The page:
Straight-talking teachers, a clear curriculum, and an inherent desire to succeed.
Could this be why China produces the world’s highest-achieving school pupils?
Education systems across the world are judged by the Pisa (Programme for International Student Assessment) tests, with results released every three years.
Pisa measures 15-year-olds’ ability to use their reading, maths and science knowledge and skills to meet real-life challenges.
The tests are taken by pupils in 79 countries and regions worldwide.
Scotland recorded its worst-ever performance in maths and science in the most recent Pisa tests, ranked 25th and 24th among OECD nations.
Reading offered a rosier picture, with Scotland ranked above Wales and Northern Ireland, though slightly below England.
Scotland plummeting while China soars
It achieved a mean score of 504 for reading (China = 555); 489 for maths (China = 591); and 490 for science (China = 590).
Meanwhile, China ranked first across the globe in reading, maths and science.
As with most countries, basic education in China includes pre-school education (normally three years), primary education (six years, usually starting at the age of six) and secondary education (six years).
The school year is divided into two terms: February to mid-July (six weeks summer holiday) and September to mid/late-January (four weeks winter holiday). There are no half-term holidays.
A major point of difference, however, is the length of the school day.
Most schools start from early morning (about 7.30am) and finish early evening (about 6pm), with a two-hour lunch break.
Many schools have evening self-study classes running from 7pm to 9pm so students can finish their homework and prepare for tests.
If schools do not run self-study evening classes, students still have to do their homework at home, often up to 10pm.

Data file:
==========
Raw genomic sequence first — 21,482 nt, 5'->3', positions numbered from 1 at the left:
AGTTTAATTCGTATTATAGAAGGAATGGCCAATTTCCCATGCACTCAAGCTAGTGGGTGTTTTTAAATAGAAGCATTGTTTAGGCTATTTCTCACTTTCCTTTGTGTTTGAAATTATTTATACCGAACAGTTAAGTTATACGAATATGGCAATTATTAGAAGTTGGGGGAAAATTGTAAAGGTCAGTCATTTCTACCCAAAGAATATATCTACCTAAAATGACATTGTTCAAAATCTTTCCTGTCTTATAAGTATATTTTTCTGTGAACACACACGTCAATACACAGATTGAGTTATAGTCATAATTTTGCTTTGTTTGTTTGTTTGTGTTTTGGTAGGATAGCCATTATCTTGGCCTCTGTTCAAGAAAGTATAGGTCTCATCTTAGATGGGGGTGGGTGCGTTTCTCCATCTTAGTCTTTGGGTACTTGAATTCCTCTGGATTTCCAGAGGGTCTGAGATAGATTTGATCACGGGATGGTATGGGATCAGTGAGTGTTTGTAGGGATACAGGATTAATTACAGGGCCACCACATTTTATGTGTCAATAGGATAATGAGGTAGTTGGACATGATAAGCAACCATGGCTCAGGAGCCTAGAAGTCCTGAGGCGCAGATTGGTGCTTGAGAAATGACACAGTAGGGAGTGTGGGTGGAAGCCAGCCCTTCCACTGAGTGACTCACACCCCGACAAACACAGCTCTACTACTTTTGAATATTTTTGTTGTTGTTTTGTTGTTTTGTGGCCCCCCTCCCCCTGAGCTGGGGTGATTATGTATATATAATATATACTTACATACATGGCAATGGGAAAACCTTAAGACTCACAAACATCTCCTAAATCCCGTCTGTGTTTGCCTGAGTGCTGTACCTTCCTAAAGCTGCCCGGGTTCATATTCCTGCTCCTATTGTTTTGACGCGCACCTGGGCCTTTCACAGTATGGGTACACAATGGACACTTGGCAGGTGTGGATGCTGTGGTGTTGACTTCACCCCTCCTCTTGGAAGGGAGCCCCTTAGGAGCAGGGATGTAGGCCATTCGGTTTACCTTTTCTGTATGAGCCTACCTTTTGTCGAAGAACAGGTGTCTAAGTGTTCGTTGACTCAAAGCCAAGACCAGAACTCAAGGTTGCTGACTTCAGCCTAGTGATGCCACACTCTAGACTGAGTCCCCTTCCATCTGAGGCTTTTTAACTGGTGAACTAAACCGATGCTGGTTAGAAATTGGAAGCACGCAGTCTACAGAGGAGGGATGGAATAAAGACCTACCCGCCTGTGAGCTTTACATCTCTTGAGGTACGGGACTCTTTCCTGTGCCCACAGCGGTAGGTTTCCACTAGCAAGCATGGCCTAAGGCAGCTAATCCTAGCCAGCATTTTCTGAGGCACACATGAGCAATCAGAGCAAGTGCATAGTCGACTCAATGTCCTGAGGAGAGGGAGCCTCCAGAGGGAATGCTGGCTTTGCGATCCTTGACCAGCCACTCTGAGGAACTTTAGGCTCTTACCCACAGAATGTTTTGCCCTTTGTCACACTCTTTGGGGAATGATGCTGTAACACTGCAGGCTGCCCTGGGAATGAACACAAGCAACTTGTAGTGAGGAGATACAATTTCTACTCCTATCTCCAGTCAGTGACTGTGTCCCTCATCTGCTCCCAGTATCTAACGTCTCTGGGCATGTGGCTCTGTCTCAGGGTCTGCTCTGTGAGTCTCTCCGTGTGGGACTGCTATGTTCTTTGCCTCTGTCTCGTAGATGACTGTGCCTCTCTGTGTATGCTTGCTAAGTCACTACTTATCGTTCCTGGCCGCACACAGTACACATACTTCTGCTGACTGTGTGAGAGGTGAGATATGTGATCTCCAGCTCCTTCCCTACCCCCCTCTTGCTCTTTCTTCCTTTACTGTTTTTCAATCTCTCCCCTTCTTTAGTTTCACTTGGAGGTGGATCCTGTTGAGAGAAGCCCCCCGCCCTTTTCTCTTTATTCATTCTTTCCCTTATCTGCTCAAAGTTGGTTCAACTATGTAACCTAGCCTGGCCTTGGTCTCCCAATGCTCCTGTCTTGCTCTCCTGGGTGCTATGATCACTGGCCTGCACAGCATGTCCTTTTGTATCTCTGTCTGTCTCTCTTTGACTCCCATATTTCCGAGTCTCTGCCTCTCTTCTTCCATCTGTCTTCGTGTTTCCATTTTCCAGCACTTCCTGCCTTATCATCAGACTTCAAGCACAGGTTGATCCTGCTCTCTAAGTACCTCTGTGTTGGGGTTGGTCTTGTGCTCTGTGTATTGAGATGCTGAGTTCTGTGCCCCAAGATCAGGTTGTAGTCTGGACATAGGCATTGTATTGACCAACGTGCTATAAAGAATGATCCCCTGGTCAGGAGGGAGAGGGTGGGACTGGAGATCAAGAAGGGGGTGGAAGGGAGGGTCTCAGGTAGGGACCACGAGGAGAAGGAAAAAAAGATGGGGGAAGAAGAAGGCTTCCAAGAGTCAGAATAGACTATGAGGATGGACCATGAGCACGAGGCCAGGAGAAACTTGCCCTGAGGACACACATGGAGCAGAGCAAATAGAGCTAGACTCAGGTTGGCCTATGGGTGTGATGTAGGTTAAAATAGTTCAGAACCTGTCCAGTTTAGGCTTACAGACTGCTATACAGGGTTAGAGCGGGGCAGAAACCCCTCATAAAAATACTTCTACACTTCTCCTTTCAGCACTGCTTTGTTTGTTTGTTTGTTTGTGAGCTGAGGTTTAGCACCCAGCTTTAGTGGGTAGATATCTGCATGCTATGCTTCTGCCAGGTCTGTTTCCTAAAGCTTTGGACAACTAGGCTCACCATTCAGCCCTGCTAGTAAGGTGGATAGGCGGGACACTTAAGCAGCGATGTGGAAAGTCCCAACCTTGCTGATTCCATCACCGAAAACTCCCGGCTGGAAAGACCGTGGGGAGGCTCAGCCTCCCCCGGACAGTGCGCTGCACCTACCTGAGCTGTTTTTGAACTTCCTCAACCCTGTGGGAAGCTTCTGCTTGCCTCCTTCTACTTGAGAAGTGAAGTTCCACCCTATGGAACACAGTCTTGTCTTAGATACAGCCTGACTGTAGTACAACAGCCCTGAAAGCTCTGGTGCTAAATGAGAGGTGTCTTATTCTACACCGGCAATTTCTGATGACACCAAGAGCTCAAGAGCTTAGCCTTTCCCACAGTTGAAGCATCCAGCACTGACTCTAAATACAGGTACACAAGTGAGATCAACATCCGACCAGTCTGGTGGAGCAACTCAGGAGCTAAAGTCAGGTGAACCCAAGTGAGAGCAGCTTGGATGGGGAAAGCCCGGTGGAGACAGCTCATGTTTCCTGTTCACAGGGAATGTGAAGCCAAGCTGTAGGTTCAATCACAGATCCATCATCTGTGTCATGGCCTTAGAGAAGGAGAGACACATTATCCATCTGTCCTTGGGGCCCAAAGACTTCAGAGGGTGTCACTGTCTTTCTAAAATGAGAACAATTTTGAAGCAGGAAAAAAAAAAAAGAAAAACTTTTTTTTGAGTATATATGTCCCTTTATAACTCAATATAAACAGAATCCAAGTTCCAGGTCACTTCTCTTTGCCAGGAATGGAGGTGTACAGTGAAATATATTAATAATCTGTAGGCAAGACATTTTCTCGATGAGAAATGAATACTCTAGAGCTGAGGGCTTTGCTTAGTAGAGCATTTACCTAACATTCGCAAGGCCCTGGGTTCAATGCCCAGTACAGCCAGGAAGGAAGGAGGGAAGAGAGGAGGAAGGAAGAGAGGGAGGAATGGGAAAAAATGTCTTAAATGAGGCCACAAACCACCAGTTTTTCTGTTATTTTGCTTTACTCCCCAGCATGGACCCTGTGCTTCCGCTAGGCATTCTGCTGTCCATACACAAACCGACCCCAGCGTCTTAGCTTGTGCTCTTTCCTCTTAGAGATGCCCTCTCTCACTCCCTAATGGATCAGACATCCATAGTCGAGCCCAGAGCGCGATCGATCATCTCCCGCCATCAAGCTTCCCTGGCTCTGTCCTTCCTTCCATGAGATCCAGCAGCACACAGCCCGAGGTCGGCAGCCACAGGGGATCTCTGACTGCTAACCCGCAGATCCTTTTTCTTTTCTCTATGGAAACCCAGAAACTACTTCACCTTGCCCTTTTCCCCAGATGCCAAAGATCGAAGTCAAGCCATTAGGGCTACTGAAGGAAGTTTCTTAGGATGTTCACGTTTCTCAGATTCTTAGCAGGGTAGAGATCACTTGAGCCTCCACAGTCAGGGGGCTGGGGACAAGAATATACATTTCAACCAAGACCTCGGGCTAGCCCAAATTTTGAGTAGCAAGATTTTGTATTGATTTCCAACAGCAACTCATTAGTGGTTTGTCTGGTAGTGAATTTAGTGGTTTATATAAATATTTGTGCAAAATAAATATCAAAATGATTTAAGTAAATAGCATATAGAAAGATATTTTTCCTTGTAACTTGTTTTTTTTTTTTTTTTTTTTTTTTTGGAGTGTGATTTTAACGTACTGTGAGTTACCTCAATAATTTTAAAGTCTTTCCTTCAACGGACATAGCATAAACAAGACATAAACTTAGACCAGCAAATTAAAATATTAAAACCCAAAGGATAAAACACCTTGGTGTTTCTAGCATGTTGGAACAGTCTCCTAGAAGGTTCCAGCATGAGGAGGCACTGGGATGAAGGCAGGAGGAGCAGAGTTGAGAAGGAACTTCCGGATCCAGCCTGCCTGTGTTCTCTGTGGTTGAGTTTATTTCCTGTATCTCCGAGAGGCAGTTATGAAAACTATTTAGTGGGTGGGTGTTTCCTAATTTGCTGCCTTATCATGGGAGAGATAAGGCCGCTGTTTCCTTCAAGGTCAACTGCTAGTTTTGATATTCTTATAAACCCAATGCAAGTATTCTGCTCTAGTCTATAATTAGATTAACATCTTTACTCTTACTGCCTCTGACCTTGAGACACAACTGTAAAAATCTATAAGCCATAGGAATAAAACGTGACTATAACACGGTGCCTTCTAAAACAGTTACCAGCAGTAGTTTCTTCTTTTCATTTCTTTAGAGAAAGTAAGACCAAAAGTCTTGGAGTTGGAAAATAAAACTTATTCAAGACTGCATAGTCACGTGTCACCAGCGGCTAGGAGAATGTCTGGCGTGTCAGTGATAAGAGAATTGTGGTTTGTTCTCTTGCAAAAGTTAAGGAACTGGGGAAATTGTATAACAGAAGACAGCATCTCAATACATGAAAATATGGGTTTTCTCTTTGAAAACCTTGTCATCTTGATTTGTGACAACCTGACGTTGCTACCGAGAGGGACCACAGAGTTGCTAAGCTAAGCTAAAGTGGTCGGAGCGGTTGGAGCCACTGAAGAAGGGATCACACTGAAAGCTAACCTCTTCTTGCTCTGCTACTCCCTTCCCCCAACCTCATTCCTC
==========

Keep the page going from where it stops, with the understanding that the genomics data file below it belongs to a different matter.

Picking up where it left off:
Due to fierce competitiveness to get into good universities, the pressure to do well is intense.
‘Big population means more competition’
Violet Li, 40, is originally from Quanzhou but has lived in Aberdeen for 17 years.
With her husband Cammy and children Li, 11, and Aaron, 10 in tow, she is currently on a year-long sabbatical.
Previously a public health officer and piano teacher, she and her teacher husband are home-schooling Li and Aaron, who previously went to Elrick School in Westhill.
They are using the year out to see as many countries as they can, and are currently in Serbia.
“A big population means more competition,” said Violet.
“In order to get a better life and career, you need to do well in school, especially in rural areas.
“We don’t have the same welfare system as Scotland or Finland.
“If you don’t have a job, you don’t get looked after by the government in the same way you would in these countries.
“So you have to work hard to ensure that you and your family have a good living standard.
“In China, it’s almost a failure if you don’t go to university. It’s a cultural thing – you have to do well in school.”
“With the economic boom, there are more resources,” said Violet.
“That’s always the key behind a lot of things. As Deng Xiaoping [former Chinese leader] said, if you develop the economy first, everything else will follow.
“I’m sure in 10 years’ time, Chinese football will be a lot better. Because now that is considered important, and money’s going into that. It was the same with education.”
Open teachers, frank discussions
Chinese teachers communicate openly and frankly about a child’s progress. Pupils have their rankings published for others to see. And parents are kept fully aware of their child’s progress, whether flattering or not.
The idea is not only to foster competitiveness, but give parents the chance to intervene when their child is struggling.
“In Scotland it can be very hard to find out if your child is doing well in school or not,” said Violet.
“The teachers tend to be very careful what they write in the end-of-term report.
“In China you have your rankings published in black and white for everyone to see. It’s perhaps cruel, but it’s effective.
“In Scotland, things have changed. Years ago, things like telling parents their child isn’t doing well would have been a fairly straightforward thing.
“Now you have to be careful, you have to be mindful of the child’s and parents’ feelings or you could get into trouble. I find that quite extreme.”
Another problem Violet points to, at primary level, is having one teacher for an entire class.
She feels that in Scotland too much of the teacher’s time is taken up with the pupils who are struggling, which limits the learning of other pupils.
“It means the ones that do well don’t get pushed,” she said.
“And the ones not doing so well get some help, but possibly not enough because you only have one teacher in the class.
“Also the fact that that teacher teaches every single thing – that always amazes me.
“In China you need a degree in maths to be able to teach maths. I think if you’re teaching a subject, even at the fundamental level, you should have studied it.”